The introduction of new capacity upsets the prevailing merit order (the order in which electricity is dispatched, from lowest to highest cost) lowering market prices.

Historically this has been observed when new coal power plants have been added to the market. But the Renewable Energy Target (RET) and other schemes such as the state based feed-in tariffs, are introducing more renewable electricity (supply) to the national electricity market.

Renewables typically have no fuel costs (free sun and wind), and thus have the lowest short run marginal cost of production. This ensures they are lower in the merit order and dispatched prior to anything else in the market. Like a new coal plant, this additional (and low marginal cost) supply also lowers wholesale prices.

This merit order effect has been well documented internationally, and is now widely recognised in South Australia, which has both the highest installed capacity of wind (1203 MW) in Australia, and the highest per capita installation of rooftop Photo Voltaic (PV) solar power.

The volume weighted wholesale prices in SA have reduced from $70-$80 /MWh between 2008-10, to around $45 in 2011, in parallel to the installation of wind and solar capacity (and the flat-lining of demand).

The Australian Energy Market Operator (AEMO) has noted that the South Australian wholesale prices are lower than they have been since the start of the national electricity market, and that the wind “tends to depress the South Australian regional prices”.

Wind farm advocates combat loss of momentum

FRIENDS of the Earth (FoE) is hoping to form a broad community alliance to restore the momentum for wind energy in the south-west.

FoE Yes 2 Renewables community co-ordinator Leigh Ewbank said it was meeting with Moyne Shire Council, wind energy companies, turbine manufacturers and community members to form the alliance to try to overcome obstacles that had deflated interest in wind energy in Victoria.

In an address at Deakin University’s Warrnambool campus yesterday, Mr Ewbank said the state government’s decision to give residents the power to veto proposals for wind turbines within two kilometres of their homes had sapped the momentum for wind energy.

Aaron puts hand up and feet down

IT'S not often that a person gets the urge to walk 325 kilometres over two weeks to make a point.

But when it comes to environmental sustainability, former Broughton Anglican College student Aaron Morellini (pictured) was happy to put his hand up.

Mr Morellini, 21, will join about 100 other people when he walks from Port Augusta, South Australia, to Adelaide to boost support for the Repower Port Augusta campaign.

The movement seeks to replace two soon-to-be decommissioned coal plants with solar thermal power in an effort to keep the town's economy and workforce afloat.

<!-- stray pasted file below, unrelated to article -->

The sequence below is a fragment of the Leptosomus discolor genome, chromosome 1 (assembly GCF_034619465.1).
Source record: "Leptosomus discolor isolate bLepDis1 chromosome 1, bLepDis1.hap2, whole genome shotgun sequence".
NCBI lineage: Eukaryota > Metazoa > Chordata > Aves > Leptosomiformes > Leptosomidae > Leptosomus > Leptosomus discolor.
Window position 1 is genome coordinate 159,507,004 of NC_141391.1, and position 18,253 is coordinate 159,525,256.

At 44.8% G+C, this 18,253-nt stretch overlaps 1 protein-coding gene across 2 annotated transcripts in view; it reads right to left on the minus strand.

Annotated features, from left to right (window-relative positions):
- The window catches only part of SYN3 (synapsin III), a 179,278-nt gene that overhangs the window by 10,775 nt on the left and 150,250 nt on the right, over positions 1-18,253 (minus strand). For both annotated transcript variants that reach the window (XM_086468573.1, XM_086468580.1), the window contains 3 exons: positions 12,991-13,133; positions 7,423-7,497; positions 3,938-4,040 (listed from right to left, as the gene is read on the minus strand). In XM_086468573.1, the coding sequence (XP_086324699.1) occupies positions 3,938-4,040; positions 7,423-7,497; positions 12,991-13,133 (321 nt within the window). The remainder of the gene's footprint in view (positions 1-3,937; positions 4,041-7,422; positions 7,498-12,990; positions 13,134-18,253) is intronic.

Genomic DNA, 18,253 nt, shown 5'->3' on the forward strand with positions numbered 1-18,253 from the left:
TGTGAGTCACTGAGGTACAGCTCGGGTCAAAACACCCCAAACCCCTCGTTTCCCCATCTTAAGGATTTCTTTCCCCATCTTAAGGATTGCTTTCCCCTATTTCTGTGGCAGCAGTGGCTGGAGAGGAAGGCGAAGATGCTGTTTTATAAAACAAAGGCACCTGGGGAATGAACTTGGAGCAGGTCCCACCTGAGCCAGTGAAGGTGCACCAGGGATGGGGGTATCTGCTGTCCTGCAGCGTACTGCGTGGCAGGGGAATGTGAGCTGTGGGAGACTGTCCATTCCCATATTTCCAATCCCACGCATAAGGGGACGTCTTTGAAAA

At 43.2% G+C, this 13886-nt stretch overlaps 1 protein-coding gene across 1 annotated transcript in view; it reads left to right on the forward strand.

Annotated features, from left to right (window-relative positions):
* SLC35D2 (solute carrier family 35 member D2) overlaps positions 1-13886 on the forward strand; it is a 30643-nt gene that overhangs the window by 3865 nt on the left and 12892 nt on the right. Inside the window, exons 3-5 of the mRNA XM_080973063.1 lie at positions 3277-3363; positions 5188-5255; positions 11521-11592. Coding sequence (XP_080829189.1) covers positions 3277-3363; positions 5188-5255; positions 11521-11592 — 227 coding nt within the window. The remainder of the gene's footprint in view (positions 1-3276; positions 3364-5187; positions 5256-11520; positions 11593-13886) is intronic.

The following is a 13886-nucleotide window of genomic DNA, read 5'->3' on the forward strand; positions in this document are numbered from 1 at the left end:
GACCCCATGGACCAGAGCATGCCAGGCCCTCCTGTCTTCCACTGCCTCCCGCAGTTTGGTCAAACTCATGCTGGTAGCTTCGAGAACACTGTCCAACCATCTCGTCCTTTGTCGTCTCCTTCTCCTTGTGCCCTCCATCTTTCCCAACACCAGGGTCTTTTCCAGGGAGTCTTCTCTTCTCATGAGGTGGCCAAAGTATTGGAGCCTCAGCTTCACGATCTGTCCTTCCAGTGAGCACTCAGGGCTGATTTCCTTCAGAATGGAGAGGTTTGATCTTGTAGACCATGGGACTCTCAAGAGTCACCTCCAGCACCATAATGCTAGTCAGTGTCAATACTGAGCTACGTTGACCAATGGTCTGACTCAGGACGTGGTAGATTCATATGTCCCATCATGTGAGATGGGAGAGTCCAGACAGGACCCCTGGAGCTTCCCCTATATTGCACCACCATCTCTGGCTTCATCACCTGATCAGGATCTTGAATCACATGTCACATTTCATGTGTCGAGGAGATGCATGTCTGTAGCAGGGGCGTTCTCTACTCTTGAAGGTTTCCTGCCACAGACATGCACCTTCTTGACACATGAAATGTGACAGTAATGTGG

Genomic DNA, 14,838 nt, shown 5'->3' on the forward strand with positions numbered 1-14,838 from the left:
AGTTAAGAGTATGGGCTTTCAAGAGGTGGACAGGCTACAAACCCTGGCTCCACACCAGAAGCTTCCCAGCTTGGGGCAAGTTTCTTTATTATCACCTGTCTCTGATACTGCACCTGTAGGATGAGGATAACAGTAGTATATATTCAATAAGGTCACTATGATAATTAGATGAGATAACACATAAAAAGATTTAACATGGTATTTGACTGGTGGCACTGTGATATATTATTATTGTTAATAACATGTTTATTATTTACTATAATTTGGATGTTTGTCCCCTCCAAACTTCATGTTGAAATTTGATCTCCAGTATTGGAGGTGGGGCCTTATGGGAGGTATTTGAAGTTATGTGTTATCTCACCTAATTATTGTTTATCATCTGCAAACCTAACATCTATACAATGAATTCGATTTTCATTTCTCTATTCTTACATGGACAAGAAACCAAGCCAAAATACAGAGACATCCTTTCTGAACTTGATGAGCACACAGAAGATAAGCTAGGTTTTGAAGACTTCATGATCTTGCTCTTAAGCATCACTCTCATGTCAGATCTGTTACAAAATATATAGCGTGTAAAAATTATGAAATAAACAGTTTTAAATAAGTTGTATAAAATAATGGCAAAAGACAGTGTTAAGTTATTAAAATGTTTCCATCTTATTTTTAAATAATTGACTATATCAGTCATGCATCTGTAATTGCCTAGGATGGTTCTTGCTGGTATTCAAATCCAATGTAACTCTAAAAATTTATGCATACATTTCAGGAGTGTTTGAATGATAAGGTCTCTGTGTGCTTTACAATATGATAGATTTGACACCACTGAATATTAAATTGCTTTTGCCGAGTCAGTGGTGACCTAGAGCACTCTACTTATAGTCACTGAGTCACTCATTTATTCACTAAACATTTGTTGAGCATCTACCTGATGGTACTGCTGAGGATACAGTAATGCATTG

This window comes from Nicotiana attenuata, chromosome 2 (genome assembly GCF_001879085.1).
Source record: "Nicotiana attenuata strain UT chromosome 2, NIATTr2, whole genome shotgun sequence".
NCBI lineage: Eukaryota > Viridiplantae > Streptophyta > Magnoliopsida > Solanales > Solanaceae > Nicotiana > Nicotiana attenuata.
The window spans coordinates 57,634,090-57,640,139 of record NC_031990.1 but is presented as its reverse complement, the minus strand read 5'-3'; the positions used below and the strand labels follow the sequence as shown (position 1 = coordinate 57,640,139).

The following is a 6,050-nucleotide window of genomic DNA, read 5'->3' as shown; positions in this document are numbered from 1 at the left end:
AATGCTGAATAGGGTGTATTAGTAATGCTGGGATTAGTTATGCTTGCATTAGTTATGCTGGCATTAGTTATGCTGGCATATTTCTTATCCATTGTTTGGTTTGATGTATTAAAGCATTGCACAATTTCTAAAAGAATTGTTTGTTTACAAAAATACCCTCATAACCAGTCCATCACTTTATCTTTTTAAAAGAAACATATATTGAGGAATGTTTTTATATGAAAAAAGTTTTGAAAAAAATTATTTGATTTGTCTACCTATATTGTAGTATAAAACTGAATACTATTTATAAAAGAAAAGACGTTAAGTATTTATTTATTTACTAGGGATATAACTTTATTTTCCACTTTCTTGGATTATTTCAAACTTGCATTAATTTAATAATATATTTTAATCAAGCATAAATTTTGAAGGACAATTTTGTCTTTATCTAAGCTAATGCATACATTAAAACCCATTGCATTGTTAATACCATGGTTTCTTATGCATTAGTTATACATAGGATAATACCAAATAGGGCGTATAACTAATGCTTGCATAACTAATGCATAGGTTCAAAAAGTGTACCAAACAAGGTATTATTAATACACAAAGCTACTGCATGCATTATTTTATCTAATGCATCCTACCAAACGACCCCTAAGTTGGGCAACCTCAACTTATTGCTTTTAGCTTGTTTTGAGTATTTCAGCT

Mr Morellini said the South Australian government was now considering not replacing the plants, or replacing them with a gas plant which could increase demand for coal seam gas.

Australia: Making its way toward a low-carbon future

Twenty-eight billion tons. That is the amount of carbon Australia pumps into the atmosphere every year. Consequently, with such an impact, the nation has been tagged as the world’s largest-emitting nation per capita. So much for this distinction, Australia has been trying to make a change.

Especially for the past several months, the country has been making successive announcements about what it is going to do to shift to a future with lesser emissions. And despite its heavy carbon footprint, Australia can lead the way toward a zero-carbon future, according to a recent report from Beyond Zero Emissions.

The report, “Laggard to Leader,” suggests that the country can be the future’s leader in employing renewable energy resources from being a laggard in terms of its efforts to mitigate climate change.

“What is required to make this happen is leadership through action from policymakers and society, with firm decisions made quickly that will allow this transition to occur,” stressed in the report.

Australia can lead zero-carbon prosperity – group

Despite its contributions to the world's total carbon emissions, Australia can lead the way toward zero-carbon prosperity while United Nations negotiations are at a standstill, a report from Beyond Zero Emissions suggests.

The report, "Laggard to Leader," proposes that Australia institute a moratorium on new fossil fuel developments as the centerpiece of a global campaign to phase out fossil fuels.

They say that the country's "immense" sphere of influence over emissions - due to high domestic greenhouse gas output - and the growing coal and gas exports would be ideal to lead the world's "decarbonization."

The concept views that reducing carbon emissions must be a shared responsibility for many of the emissions that occur in any one place. In addition, the efforts must be done in smaller groups, focusing their efforts on the individual sectors and processes that cause emissions.

Queensland awaits the new BZE Buildings Plan

Eco-conscious Queenslanders will be pleased to learn the launch of a new Zero Carbon
Australia plan by the award winning non-profit educational and research group, Beyond Zero
Emissions (BZE) is fast approaching.

Like the Stationary Energy Plan launched in 2010, the new Buildings Plan draws on many
experts who have volunteered their time to compile it. The plan will explain how to transition
Australian's buildings sector to zero carbon emissions, through energy efficiency retrofits and
other clean tech strategies, saving consumers money and emissions.

Lead author on the plan, Trent Hawkins says, “Imagine buildings efficiency programs in the
near future which include the features of a "virtual power station", with solar panels, heat-
pump boosted solar hot water, reverse-cycle airconditioning, bulk and silver insulation, air
sealing, induction cooktops, and efficient LED lighting.”

Zero Carbon Australia 2020 Buildings Plan

The Zero Carbon Australia 2020 (ZCA2020) Buildings Plan aims to demonstrate that there are no technical barriers to zero emission buildings in Australia. A dedicated team of about 50 pro-bono researchers from architects, builders and economists, to engineers, programmers and much more, have spent the last 18 months designing a zero net energy consumption building stock for Australia, through energy efficiency retrofits and zero carbon standards for new buildings.